The available technology that’s supposed to help you get it all done in your day to day and make things easier, faster, stress free are too numerous to name.
But I have some programs that really do make my author life easier and I thought I’d share them with you.
First, before I list all the tech tools I’m employing, I wanted to make a couple of disclaimers about this list.
I’m not endorsed by any company whatsoever, nor do I have any affiliate links should you use the URL I provided to take you company website to learn more about them.
I have and currently use ALL of the tools listed, (the numbered list), regularly.
Most of the versions I’m using are the FREE/BASIC ones. IF you want a little more of the bells and whistles, obviously you’ll want to get the paid versions. Some of the paid versions are wonderful additions that can enhance whatever you’re doing. I put an asterisk if I’m using the PAID version of something and some I have paid for and let lapse for no real reason other than I wanted to try it and see.
Some of these have the app version for usage as well. I only have the app version for one or two of the tools as I don’t personally like working long periods of time on my phone/tablet and thus prefer desktop versions.
Finally, some of these you won’t need until you are published. Canva for instance, you may want to make some graphics about you and could use it to make your headers for all your platforms (as I do) for Facebook, IG, your Youtube, Twitter and other social media channels and this can help give your sites professionalism until you have an actual book out.
Finally, they are listed simply, in alphabetical order.
- Animoto – I love this video making program – I make all my trailers using a combination of Animoto and IMovie on my Mac. I’ve even taught an online class for using it.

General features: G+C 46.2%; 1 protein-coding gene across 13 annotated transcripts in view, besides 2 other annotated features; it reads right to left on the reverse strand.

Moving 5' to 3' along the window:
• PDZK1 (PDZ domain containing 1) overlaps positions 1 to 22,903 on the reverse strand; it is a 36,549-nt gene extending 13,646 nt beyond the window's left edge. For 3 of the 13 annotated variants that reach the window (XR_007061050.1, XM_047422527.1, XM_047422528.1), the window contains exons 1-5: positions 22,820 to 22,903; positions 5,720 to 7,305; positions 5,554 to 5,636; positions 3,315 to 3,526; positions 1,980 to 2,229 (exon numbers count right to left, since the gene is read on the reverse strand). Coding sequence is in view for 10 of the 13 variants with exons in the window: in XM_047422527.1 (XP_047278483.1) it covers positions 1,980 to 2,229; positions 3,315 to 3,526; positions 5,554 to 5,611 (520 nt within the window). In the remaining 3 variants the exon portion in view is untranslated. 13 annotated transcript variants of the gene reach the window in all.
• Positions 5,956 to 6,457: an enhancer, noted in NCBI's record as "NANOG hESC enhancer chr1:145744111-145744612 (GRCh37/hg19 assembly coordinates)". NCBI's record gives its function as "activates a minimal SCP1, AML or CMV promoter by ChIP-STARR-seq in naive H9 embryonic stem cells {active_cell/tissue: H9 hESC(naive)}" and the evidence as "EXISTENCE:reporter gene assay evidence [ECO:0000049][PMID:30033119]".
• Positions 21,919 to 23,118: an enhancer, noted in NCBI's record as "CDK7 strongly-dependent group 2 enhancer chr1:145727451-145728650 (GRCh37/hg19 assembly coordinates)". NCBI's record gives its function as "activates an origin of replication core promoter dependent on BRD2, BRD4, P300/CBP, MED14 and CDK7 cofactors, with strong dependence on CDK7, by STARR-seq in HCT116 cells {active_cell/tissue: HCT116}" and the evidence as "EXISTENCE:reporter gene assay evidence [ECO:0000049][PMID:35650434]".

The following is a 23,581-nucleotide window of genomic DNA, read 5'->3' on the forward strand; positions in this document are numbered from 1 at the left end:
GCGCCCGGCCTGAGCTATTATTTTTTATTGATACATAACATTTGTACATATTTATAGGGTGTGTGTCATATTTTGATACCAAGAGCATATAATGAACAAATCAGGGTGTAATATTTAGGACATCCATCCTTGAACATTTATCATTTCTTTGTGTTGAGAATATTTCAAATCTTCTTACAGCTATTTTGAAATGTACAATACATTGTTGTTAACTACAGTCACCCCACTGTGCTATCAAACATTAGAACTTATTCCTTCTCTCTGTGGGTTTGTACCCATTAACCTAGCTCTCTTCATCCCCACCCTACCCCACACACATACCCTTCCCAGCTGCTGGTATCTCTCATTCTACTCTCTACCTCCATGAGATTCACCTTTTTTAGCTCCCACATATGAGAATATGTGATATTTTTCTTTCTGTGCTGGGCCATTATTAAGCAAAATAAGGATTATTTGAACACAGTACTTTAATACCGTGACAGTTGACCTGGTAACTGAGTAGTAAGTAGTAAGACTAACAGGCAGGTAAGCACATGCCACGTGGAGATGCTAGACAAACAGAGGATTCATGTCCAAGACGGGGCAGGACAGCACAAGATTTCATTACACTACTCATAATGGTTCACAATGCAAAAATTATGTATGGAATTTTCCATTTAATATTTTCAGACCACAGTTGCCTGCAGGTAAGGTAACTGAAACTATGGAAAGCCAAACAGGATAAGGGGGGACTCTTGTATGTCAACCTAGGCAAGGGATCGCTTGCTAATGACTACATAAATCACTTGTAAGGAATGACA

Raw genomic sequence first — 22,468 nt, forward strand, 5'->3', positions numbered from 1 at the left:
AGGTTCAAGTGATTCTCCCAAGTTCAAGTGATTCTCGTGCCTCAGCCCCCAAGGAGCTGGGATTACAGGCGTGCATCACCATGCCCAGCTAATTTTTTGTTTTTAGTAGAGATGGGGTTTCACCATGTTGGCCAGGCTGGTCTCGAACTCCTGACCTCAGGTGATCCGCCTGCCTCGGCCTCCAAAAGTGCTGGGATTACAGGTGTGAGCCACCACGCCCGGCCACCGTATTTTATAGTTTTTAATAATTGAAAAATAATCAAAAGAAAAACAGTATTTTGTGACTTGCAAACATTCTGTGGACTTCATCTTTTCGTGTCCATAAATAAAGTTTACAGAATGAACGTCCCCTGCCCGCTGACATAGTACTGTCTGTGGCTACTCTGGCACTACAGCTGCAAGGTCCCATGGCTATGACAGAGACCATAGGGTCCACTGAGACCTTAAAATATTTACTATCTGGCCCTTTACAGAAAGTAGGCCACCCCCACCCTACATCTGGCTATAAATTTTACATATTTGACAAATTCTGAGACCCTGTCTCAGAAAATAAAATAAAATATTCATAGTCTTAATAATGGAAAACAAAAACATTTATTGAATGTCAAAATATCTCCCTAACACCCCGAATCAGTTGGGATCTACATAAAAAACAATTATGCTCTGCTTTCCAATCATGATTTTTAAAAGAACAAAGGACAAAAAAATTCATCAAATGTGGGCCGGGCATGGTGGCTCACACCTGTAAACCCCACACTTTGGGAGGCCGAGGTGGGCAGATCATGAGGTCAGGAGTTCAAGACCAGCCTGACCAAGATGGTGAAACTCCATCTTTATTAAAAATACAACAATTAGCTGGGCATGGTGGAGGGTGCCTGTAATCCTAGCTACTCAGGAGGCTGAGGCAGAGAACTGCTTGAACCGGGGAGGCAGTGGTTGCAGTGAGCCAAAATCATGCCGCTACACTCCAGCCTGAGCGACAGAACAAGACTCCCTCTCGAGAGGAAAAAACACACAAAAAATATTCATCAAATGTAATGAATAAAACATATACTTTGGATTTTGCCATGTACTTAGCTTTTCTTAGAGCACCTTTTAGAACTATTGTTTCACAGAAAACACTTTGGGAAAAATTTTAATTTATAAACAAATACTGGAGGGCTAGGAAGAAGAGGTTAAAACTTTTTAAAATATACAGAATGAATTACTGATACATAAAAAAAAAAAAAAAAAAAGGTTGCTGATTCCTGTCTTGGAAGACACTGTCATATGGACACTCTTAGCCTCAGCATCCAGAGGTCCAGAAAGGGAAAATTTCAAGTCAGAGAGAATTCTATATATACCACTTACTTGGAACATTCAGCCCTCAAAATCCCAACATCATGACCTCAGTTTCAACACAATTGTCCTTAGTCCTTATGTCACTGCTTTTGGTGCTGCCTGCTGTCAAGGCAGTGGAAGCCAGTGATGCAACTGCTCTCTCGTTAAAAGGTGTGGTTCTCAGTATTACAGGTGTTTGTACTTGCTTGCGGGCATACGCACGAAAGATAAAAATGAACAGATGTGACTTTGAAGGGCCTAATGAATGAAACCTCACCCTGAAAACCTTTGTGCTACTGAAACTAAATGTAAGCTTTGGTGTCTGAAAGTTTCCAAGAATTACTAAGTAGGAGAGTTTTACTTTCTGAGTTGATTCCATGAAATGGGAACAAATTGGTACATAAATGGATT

- Canva – make awesome posters, flyers, cards – I really didn’t need this (and it wasn’t available until years after my publishing but I absolutely love it.
- *Constant Contact – a professional way to easily drag and drop content to create your newsletters and other communication
Evernote – write anywhere on the go, jot down notes
- Google – you should really have a Google address simply for the tools you will then have access to including Dropbox, accessing files on the go and saving pictures that you take, and backing up your computer files for storage in the Google Drive
- Grammarly – basic check of your writing, to reduce errors and ensure your writing is tight
- *Hootsuite (or Buffer App) – when you are ready for posting info on your social media platforms, this will allow you to schedule things one time in advance, AND across multiple platforms (3 platforms with the free version)
- Paypal – accept money, have someone purchase a book and send you the funds, collect funds from others for goods/services
- Square – sell your stuff anywhere and send invoices to folks to collect your money (I personally think that Square and Paypal (now that I’ve used both) are so similar that you really only need one but let me know in the comments if you think they differ in some way). – I do believe that Sqaure and Paypal do much of the same thing. I’ve sent invoices in both of the platforms and don’t there there is much different, except that Paypal has been around longer.
- *Transfer Big Files – this has been a big help and I recommend only if you need to send stuff to different people e.g. large book cover files in Photoshop and other large files that can’t be sent over email
- Typorama – I like this tool even more in recent weeks since I learned that it has partnered with Unslash and Pixabay to increase the availability of additional images. When I first started using it, those companies were not part of the package and thus the backgrounds/photos selection were VERY limited.
- Voice Recorder / Dragon Naturally Speaking program for computer or app – This is any digital voice recorder that you can purchase at your local office supply store, smaller than a cell phone, and fits into your pocket/purse, or this is also refers to something like the Dragon program to dictate. Many may not like dictating and at times for some, it can take some getting used to, connecting your voice/thoughts, but once you have it and get it going, it’s a real handy way to get down some thoughts and increase your writing output.